OUS freshmen to learn about campus

Published 12:00 am Saturday, August 23, 2003

It will be business before pleasure Monday for Ohio University Southern freshmen.

First-year students at OUS will learn some tips to help them succeed and then get a chance to make some friends at a cookout hosted by the dean.

Representatives for the job-searching Web site Monster.com will present a program titled "Making College Count" at 4 p.m. Monday in the Bowman Auditorium. Immediately following the one-hour program, students can join OUS Dean Dr. Dan Evans for the Freshman Welcome Cookout.

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"We are an informal campus," Dr. Kim Keffer, director of enrollment services, said. "What better way for the dean to meet the students and their families than at a family style cookout?"

The representatives from Monster.com will talk about how to manage study time, finances and balance social and academic responsibilities, Keffer said.

Both events will set the tone for what the students can expect and let them know that OUS offers cultural events, athletic events and students' organizations, just like any other college, she said.

Five years ago, OUS had only two student organizations. For the 2003-2004 year they will have more than 30, Keffer said.

"It just keeps growing. All have been student-generated, which is why I think it works," Keffer said. "They know what they will enjoy."

The cookout will feature a disc jockey, interactive games and an ice-cream social. Students can also pick up schedules and student identification cards.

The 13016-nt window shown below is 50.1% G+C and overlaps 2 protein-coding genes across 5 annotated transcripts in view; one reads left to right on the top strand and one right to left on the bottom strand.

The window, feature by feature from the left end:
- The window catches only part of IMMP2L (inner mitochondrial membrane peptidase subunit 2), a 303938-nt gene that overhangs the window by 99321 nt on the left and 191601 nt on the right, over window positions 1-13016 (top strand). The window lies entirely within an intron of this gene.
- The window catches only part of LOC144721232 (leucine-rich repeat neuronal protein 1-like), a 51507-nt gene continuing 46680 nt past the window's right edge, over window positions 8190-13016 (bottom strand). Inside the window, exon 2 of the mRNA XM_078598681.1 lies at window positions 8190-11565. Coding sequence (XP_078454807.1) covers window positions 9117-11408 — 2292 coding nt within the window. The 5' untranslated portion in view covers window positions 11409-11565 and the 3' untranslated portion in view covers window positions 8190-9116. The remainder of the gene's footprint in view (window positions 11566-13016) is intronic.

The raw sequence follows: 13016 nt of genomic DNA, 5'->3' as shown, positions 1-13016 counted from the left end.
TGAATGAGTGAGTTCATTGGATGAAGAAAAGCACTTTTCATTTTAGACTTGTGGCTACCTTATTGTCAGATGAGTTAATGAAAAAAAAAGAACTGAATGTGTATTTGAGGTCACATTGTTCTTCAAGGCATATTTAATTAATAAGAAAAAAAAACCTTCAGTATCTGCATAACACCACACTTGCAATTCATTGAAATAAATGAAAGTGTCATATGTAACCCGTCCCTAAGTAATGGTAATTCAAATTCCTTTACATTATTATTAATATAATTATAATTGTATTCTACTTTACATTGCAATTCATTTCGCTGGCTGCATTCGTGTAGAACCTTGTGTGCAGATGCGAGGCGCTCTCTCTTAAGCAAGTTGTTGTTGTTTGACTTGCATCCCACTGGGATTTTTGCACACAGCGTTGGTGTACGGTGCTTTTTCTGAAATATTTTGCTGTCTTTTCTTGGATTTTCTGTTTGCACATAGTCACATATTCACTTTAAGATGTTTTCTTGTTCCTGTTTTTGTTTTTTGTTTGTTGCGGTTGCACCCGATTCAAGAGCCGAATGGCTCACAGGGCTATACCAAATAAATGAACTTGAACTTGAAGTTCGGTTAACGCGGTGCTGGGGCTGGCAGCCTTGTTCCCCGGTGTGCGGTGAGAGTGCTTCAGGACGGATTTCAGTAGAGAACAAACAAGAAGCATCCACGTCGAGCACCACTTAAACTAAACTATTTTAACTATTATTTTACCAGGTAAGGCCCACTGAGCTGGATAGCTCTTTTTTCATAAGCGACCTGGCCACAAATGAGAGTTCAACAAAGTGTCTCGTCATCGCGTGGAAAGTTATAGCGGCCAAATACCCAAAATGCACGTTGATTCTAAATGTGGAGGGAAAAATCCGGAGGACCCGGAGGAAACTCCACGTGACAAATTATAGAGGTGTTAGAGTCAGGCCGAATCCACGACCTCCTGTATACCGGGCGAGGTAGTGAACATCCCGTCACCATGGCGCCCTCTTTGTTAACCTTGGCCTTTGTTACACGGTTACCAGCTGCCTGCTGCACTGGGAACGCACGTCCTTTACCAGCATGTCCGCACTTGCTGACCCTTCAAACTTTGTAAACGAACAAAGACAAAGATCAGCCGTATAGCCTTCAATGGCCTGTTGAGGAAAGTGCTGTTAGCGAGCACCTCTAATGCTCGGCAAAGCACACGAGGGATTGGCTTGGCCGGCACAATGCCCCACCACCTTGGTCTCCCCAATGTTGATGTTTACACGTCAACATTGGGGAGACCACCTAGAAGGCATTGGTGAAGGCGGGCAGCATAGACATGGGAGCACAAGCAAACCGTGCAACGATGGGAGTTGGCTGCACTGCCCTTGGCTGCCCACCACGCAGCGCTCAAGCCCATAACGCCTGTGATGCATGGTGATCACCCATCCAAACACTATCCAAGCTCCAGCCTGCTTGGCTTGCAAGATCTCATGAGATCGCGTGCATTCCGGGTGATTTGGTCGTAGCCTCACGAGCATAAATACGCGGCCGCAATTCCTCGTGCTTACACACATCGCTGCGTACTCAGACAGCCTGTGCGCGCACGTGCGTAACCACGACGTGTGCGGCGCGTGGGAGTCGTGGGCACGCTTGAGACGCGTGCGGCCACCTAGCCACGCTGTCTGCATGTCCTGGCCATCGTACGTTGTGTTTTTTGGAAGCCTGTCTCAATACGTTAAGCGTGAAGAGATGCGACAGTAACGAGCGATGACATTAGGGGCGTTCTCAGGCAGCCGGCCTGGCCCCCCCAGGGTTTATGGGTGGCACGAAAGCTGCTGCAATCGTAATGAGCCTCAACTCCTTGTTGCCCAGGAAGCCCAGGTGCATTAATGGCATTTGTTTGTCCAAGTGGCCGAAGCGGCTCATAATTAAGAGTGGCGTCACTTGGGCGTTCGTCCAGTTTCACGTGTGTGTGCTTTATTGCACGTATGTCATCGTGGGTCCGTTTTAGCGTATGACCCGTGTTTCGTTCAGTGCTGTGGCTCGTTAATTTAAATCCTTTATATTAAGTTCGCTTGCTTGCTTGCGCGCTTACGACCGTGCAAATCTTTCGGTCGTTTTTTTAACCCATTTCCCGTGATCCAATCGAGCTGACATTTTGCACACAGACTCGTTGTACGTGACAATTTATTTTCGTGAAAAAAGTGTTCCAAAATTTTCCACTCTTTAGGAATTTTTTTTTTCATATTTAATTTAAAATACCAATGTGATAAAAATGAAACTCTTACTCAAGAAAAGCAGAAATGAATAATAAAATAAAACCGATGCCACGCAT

"We want the students to leave here firm in the belief that they fit in," she said. "They made a decision and we want them to feel like they belong, that this is their community now."

Keffer wanted to encourage parents, friends, spouses and other members of the student's support group to attend the cook-out because a key to success in college is having support.

She said it is important for students to realize that starting college is a new chapter in their lives -- it should be exciting, but it is normal to be a little nervous.

"We believe we attract some of the best students in the Tri-State, but college can still be difficult," she said.

Events like these are designed to help students become more acclimated to college before the class work begins, she said.

"We want them to know that the faculty and staff want them to do well in the classroom, but also develop who they are."